Los Angeles Memorial Coliseum officials acknowledged Wednesday that they anticipate a modified lease between the Coliseum Commission and USC to be released within the next week.
The proposed lease, once finalized, will be subject to a final vote at the commission’s next monthly meeting on May 2 or at a later date.
USC has been in negotiations with the Coliseum’s nine-member governing body since September in an effort to obtain operational control of the state and federal landmark, which has been run by the commission for the last 88 years.
The university has been a tenant of the Coliseum since 1923, with the Trojan football team playing a majority of its home games at the 93,000-seat venue in Exposition Park.
“We hope that through these negotiations the parties can agree upon a long-term lease that allows the Coliseum to be restored to its former glory and ensures its viability for many generations to come,” said Thomas Sayles, USC’s senior vice president for university relations, in a statement released to the Daily Trojan. “Our goal is to make the Coliseum a proud landmark and gathering place for all Angelenos. We support public disclosure and discussion of all lease terms before any deal is approved.”
According to a lease draft obtained by the Los Angeles Times, USC would be responsible for staffing the facility, along with day-to-day management, event scheduling and other obligations over the next 42 years. It would also have the opportunity to manage the adjacent Los Angeles Sports Arena or to demolish the facility to construct a soccer-specific stadium or parking lot.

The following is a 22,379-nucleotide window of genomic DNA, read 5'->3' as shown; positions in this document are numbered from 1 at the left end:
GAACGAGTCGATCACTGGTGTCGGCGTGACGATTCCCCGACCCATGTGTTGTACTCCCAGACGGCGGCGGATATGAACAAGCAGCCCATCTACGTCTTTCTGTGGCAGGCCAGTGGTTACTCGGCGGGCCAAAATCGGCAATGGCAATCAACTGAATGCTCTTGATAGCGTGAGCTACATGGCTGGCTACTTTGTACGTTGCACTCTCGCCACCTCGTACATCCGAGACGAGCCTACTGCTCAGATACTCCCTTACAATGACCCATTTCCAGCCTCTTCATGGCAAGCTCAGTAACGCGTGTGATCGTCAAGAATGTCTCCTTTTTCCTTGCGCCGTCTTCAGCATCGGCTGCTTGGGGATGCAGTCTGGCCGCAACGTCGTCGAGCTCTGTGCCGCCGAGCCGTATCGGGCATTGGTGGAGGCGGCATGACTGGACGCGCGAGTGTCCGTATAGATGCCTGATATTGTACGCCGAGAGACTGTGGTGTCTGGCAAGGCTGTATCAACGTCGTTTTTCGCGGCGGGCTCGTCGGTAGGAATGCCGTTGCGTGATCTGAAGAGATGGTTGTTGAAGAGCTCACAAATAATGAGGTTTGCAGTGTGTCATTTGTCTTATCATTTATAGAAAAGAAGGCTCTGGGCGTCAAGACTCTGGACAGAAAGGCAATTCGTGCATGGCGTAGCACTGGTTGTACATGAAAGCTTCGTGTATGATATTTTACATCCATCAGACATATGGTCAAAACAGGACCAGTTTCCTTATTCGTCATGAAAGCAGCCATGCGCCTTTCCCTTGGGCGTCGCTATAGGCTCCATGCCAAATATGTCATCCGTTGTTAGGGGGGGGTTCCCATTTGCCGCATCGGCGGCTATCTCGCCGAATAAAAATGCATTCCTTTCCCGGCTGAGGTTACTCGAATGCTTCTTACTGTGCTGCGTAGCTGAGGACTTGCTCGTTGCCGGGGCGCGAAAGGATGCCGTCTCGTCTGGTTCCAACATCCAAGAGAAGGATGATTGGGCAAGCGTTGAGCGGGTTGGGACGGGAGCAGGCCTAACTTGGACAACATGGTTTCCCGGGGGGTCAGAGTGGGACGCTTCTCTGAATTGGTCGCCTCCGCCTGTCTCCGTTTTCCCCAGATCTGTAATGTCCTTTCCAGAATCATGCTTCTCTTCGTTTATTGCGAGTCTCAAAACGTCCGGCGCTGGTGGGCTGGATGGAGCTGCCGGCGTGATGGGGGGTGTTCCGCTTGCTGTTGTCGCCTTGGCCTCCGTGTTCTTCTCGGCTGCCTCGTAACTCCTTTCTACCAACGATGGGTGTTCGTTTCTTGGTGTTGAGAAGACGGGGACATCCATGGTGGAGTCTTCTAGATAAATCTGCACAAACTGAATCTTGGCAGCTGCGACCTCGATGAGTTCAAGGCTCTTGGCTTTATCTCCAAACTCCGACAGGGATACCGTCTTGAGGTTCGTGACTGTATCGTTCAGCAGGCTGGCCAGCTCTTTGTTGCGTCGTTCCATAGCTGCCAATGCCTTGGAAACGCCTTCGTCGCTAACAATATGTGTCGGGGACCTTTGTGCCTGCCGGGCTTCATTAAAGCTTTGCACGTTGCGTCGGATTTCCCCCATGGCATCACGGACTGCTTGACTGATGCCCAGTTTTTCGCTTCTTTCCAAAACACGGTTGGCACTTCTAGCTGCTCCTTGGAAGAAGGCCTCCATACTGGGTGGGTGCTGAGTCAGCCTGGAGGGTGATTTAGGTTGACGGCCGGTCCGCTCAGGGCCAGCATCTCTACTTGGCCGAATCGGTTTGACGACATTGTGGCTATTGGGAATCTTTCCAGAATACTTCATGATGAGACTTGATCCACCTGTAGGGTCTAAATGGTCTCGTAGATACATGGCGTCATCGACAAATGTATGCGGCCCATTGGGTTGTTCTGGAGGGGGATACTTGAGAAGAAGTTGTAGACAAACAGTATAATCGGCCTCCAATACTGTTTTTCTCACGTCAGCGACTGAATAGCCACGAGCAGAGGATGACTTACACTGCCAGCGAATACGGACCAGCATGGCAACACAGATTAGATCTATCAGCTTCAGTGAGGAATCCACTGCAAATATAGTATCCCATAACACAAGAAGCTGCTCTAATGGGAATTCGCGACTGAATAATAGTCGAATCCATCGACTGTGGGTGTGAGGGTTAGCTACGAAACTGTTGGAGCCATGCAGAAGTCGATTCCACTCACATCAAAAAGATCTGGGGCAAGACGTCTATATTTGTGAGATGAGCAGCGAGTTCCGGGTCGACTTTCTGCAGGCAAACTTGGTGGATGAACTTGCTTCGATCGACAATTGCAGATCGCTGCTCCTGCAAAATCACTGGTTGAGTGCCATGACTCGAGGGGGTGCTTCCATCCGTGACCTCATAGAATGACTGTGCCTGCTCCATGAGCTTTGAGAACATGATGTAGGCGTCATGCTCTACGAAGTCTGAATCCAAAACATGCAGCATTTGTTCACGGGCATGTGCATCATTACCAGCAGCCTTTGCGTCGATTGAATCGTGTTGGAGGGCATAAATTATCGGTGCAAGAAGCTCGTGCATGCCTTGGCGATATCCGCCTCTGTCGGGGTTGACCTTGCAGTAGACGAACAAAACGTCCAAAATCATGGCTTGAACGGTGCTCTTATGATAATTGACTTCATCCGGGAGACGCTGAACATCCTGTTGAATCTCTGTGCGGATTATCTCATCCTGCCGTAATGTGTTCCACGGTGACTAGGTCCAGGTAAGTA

David Israel, president of the Coliseum Commission, and L.A. County Supervisor Zev Yaroslavsky, a member of the Coliseum Commission, declined to comment on the proposed lease draft or the negotiations.
Under the proposal, the university would receive naming and advertising rights, which would provide a source of revenue needed to fund stadium renovations that are expected to cost several million dollars.
In June commission acknowledged that it could not afford to make the necessary improvements to the facility, as required by the existing 25-year lease, signed in May 2008.
USC will be expected to cover the costs of the new video board and sound system, as well, according to the Los Angeles Times.
City Councilmember Bernard C. Parks, a member of the Coliseum Commission and City Council Representative for the 8th District, said he has concerns about the potential of the Coliseum, a public facility, being run by a private entity, such as USC.
“It looks like ’SC wrote the lease and we just nodded,” Parks said.
USC has attempted to obtain the master lease before, lobbying in 2007 for operational control of the publicly owned venue before agreeing upon its current lease.
“It sets a precedent in the fact that folks are trying to work themselves out of a job,” Parks said. “They’re so intent on saying, ‘Well, USC is going to fix this, so let’s just give it to them.’ I think we’re losing sight of what the meaningfulness of the park and the facility is to the community, and they’re not taking that into account at all. The community deserves a bit more sensitivity.”
If USC obtains operational control of the Coliseum, public events could still be held at the facility, including the annual Fourth of July fireworks celebration, but the university would be given the option of limiting the number of events to eight per year, as outlined under the proposal.
USC would also have first-refusal rights if an NFL team were to want to use the facility while a stadium in Downtown Los Angeles is being constructed.